115th Annual Conference - Honolulu, Hawaii
Friday, November 10 - Sunday, November 12, 2017

Does This Still Work?: A Psychoanalytic Reading of Christopher Nolan’s Inception

Justin Clapp, University of Hawaii, Manoa

This presentation explores the relevance of Sigmund Freud’s psychoanalysis in contemporary society by analyzing how various concepts manifest themselves within Christopher Nolan’s 2008 film Inception. The paper focuses on primal repression and repression proper to argue that psychoanalysis provides a valuable framework to discuss mental processes and the human experience. 


Sigmund Freud’s psychoanalysis was foundational in formulating our modern understanding of the human experience; however, contemporary scholars critical of Freud’s work have largely dismissed the field. A common point revolves around psychoanalysis being presented primarily from the viewpoint of a white male, marginalizing other groups including women, minorities, and others. While the entire field of psychoanalysis may not translate to today’s globalized society, concepts within the field provide a framework to discuss, and better understand, various mental processes.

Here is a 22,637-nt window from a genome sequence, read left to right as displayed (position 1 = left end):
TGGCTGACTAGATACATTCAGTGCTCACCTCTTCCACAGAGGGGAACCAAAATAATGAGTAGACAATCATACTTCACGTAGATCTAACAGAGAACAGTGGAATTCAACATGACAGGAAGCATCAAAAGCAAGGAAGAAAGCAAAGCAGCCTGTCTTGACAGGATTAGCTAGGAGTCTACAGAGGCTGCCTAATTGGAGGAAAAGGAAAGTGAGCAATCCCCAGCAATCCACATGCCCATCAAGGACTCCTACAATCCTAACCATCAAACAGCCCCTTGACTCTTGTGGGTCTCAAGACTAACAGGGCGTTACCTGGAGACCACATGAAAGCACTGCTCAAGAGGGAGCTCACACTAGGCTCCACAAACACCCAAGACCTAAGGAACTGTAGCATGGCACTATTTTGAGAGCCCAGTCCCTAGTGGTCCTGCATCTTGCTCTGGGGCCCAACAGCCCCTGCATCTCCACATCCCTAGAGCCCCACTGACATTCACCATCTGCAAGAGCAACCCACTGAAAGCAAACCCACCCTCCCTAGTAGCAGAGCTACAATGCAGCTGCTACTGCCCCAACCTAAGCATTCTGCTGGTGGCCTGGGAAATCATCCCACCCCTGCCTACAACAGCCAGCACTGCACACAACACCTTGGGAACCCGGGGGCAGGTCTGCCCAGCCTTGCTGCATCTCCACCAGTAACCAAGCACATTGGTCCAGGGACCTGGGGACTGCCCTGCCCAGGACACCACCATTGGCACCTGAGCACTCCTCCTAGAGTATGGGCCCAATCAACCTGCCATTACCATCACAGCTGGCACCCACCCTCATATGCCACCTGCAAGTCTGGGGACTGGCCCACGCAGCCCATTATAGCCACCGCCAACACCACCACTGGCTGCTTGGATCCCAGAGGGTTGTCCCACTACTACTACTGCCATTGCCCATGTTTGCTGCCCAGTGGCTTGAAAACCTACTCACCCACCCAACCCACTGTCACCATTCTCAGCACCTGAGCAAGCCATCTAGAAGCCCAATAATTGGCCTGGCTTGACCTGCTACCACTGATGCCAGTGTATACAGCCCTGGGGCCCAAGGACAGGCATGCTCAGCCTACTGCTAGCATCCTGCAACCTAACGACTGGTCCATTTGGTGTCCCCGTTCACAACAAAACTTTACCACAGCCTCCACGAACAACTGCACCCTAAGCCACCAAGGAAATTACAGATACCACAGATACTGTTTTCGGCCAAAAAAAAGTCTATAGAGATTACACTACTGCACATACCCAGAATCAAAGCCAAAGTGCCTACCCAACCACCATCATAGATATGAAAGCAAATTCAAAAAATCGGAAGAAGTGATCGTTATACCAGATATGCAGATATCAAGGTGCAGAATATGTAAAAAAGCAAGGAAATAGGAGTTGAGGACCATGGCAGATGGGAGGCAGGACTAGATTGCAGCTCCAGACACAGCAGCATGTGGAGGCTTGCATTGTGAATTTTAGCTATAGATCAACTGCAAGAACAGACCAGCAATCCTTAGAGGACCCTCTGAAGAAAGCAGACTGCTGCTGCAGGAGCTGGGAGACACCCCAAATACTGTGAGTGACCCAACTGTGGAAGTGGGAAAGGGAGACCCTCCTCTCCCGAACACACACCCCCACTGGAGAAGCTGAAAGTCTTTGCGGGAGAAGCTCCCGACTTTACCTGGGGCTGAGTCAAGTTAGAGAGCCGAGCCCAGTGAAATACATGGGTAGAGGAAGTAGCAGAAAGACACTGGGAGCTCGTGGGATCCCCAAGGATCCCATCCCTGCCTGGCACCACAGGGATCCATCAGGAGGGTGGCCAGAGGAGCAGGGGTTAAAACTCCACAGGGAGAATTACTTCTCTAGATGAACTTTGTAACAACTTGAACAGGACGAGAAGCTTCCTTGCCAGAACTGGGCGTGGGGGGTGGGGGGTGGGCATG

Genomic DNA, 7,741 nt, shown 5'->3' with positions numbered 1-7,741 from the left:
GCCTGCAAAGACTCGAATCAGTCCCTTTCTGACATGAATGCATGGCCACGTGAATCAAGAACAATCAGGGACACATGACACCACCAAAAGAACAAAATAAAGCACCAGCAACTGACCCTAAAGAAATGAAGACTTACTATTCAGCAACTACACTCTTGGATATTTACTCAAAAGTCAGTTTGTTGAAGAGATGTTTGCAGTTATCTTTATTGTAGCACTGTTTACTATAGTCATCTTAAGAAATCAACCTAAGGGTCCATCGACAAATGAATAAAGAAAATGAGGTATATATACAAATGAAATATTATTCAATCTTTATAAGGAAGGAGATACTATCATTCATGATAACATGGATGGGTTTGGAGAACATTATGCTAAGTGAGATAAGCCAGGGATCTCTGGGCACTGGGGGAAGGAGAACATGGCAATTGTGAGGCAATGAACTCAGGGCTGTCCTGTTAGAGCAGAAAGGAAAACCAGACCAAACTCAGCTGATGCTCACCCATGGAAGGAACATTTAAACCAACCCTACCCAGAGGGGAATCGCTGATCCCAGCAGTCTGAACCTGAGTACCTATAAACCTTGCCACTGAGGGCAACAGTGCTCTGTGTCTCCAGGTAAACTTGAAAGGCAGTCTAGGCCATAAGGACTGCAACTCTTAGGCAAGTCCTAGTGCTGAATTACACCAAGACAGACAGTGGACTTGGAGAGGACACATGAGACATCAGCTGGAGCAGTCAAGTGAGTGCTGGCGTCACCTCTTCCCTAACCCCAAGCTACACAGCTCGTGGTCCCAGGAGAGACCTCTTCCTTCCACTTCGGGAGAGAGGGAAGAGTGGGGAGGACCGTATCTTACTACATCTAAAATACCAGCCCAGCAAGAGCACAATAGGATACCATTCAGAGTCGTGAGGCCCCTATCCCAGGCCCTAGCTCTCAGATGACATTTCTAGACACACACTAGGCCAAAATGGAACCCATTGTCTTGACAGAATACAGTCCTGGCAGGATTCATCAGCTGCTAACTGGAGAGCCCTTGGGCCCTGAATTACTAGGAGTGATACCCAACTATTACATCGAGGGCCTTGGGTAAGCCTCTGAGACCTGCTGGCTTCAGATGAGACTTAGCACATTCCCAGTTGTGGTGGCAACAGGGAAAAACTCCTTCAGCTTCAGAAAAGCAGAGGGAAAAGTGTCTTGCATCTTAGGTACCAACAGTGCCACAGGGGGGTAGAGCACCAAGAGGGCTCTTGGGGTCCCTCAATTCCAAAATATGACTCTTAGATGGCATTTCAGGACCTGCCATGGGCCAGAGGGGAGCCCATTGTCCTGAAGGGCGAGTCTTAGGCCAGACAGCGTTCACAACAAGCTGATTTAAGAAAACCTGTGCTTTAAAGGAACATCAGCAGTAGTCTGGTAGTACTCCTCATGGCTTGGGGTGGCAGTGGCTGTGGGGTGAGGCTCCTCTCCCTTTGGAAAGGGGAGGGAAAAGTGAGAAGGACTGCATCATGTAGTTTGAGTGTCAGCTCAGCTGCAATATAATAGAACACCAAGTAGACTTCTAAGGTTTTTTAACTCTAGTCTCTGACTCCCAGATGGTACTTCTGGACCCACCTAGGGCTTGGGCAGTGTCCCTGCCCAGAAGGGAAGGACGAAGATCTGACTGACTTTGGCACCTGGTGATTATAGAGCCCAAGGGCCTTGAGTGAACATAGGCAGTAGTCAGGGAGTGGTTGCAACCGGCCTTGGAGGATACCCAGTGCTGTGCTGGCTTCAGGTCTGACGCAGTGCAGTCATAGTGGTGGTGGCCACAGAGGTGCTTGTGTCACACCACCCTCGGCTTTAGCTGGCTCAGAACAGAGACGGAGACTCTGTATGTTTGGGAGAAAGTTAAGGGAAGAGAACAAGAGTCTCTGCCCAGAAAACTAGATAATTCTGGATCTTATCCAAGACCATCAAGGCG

This essay analyzes how key psychoanalytic concepts manifest themselves within contemporary culture by examining Christopher Nolan’s 2010 film Inception. This film provides a useful lens due to its ability to incorporate complex and various psychoanalytic concepts while simultaneously being a critical and cultural success. I establish a connection between cinema and dreams by comparing the biological processes of the brain during dreaming and film watching. I apply Freud’s foundational texts to Nolan’s Inception to discern how well psychoanalytic concepts travel into and through contemporary culture. I reference a number of Freud’s works, such as “On Dreams,” “The Neuroses of Defence,” and “Mourning and Melancholia” among others. Freud stated, “The theory of repression is the main pillar upon which rests the edifice of psychoanalysis. It is really the most essential part of it.” As such, this paper focuses on how Freud’s concept of repression exhibits itself within Inception, particularly primal repression and repression proper, to investigate the strengths and limitations of psychoanalysis in today’s society. I take into account recent scholarly views regarding the film and argue that Inception effectively, although imperfectly, incorporates repression, the representation of dreams, and dream interpretation. I discuss how the film establishes a connection between the talking cure and wish fulfillment.  Lastly, I argue that the application of psychoanalytic concepts influences one’s interpretation of the film to arrive at the conclusion that the film is a commentary on the nature of both movies and dreams in granting wish fulfillment. 

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